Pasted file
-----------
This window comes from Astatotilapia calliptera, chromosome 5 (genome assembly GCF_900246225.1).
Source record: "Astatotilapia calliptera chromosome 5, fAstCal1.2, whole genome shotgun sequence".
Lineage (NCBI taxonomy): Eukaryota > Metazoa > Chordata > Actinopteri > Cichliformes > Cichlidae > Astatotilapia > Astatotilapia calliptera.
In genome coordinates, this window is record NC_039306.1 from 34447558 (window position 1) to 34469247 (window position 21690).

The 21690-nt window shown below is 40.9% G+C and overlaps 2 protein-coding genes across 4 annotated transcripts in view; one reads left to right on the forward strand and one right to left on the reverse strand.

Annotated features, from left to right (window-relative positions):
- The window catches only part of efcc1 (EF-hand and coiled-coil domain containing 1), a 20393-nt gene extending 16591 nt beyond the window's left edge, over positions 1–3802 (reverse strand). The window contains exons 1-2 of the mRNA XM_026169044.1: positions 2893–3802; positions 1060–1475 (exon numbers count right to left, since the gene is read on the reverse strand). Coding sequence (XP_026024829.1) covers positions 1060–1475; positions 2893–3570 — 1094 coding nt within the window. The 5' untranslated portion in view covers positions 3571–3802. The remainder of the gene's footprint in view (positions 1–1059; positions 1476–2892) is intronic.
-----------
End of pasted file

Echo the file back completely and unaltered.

This window comes from Astatotilapia calliptera, chromosome 5 (genome assembly GCF_900246225.1).
Source record: "Astatotilapia calliptera chromosome 5, fAstCal1.2, whole genome shotgun sequence".
Lineage (NCBI taxonomy): Eukaryota > Metazoa > Chordata > Actinopteri > Cichliformes > Cichlidae > Astatotilapia > Astatotilapia calliptera.
In genome coordinates, this window is record NC_039306.1 from 34447558 (window position 1) to 34469247 (window position 21690).

The 21690-nt window shown below is 40.9% G+C and overlaps 2 protein-coding genes across 4 annotated transcripts in view; one reads left to right on the forward strand and one right to left on the reverse strand.

Annotated features, from left to right (window-relative positions):
- The window catches only part of efcc1 (EF-hand and coiled-coil domain containing 1), a 20393-nt gene extending 16591 nt beyond the window's left edge, over positions 1–3802 (reverse strand). The window contains exons 1-2 of the mRNA XM_026169044.1: positions 2893–3802; positions 1060–1475 (exon numbers count right to left, since the gene is read on the reverse strand). Coding sequence (XP_026024829.1) covers positions 1060–1475; positions 2893–3570 — 1094 coding nt within the window. The 5' untranslated portion in view covers positions 3571–3802. The remainder of the gene's footprint in view (positions 1–1059; positions 1476–2892) is intronic.